Volcanic Eruptions Can Cool the Climate, But Hunga-Tonga Won’t

By Brentan Alexander, PhD, President


The eruption of the Hunga-Tonga-Hunga-Ha’apai volcano last weekend sent a massive cloud of ash high into the atmosphere and generated a tsunami that impacted much of the Pacific Rim. As of last week, the damage from the eruption to Tonga and surrounding nations was just beginning to become known, with widespread destruction reported on the islands. Scientists have long known that large volcanic eruptions can have an immediate and years-long impact on the global climate, and an entire field of study has evolved to better understand the mechanisms. Early data from last weekend’s eruption, however, indicated it was much too small to have any meaningful impact on climate change.

One of the best known and studied volcanic events linked to a decline in global temperatures is the 1991 eruption of Mount Pinatubo in the Philippines. Over the course of three days, Pinatubo released somewhere between six and 22 million tons of sulfur dioxide into the atmosphere, roughly equivalent to 20% of man-made SO2 released last year. Sulfate aerosols are reflective, scattering sunlight and reflecting some of it back to space. With sufficient quantities of these compounds in the atmosphere, enough light can be reflected away from earth to cool the planet.

Volcanic sulfates are especially good at impacting global climate. Man-made emissions, such as from power plants, are emitted at or near ground level and tend to remain in the atmosphere on the order of days or weeks, joining with water in the air and returning to earth as acid rain. During a massive volcanic eruption, however, much of the SO2 is lofted many miles up in to the stratosphere, above most clouds and weather, where they are only removed slowly over time through gravitational settling or large scale circulation. At that altitude, the aerosols remain for months to years. Pinatubo resulted in a global temperature decline of nearly one degree Fahrenheit during the year following its eruption.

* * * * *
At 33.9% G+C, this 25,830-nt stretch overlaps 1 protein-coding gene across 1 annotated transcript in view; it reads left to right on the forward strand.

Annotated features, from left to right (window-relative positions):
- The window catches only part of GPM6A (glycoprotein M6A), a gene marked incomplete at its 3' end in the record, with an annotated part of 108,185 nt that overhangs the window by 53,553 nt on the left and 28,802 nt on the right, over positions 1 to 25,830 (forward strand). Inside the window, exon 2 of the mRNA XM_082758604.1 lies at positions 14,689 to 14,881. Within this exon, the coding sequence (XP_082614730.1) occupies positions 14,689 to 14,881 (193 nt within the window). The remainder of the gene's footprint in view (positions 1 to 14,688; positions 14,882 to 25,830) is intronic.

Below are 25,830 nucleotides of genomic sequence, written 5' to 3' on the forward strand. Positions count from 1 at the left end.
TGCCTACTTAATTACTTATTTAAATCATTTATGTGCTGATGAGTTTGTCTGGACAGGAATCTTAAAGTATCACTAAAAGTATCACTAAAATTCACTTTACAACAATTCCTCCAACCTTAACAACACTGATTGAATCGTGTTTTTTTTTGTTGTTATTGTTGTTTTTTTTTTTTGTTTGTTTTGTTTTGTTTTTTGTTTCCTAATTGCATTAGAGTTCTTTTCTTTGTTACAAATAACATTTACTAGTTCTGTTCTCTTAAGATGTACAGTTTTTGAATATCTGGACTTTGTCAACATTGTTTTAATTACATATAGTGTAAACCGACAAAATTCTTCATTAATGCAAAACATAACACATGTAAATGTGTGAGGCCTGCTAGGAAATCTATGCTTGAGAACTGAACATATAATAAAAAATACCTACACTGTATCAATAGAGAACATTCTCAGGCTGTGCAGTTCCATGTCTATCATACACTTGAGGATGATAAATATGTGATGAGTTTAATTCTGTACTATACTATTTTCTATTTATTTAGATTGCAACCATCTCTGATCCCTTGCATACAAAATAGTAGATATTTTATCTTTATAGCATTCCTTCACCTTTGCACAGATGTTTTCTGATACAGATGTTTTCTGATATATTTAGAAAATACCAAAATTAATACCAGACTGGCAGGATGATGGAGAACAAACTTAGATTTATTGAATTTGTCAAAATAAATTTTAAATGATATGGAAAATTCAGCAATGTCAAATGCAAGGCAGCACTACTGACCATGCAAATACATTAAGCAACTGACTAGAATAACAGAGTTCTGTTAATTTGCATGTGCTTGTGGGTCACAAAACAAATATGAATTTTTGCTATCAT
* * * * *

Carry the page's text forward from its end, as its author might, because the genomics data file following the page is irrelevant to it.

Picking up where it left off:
Scientists studying this phenomenon have begun to research the purposeful release of reflective aerosols to cool the planet. So-called geoengineering would allow humankind to avoid the worst impacts of climate change by adding planet-wide cooling technology to our toolset. The technology isn’t a panacea, as even the most ardent supporters of the approach would agree. For one, sulfur compounds in the upper atmosphere have also been shown to attack the ozone layer, and much of the sulfur eventually returns to the surface as acid rain. The approach also does nothing to inhibit other environmental impacts of anthropogenic carbon emissions, such as ocean acidification. Global cooling through geoengineering or the natural volcanic equivalent is no silver-bullet for climate change. Instead, it’s just one bad option in a narrowing set of tools at our disposal to avoid the worst, and scientists are working to understand the impacts and implications in case it becomes the least-bad option.

Hunga-Tonga-Hunga-Ha’apai, however, likely won’t serve as a test case, and won’t buy us time. Early data from Earth-observing satellites indicates that total sulfur dioxide emissions are roughly one to two percent of Pinatubo and nearly an order of magnitude too small to have any measurable climate impact. The eruption may still continue and more planet cooling gases could be released, but at this point our continued march to warmer temperatures and higher seas remains unabated. The usual solutions, from renewable energy to green hydrogen to carbon capture, remain our best tools to combat the climate crisis.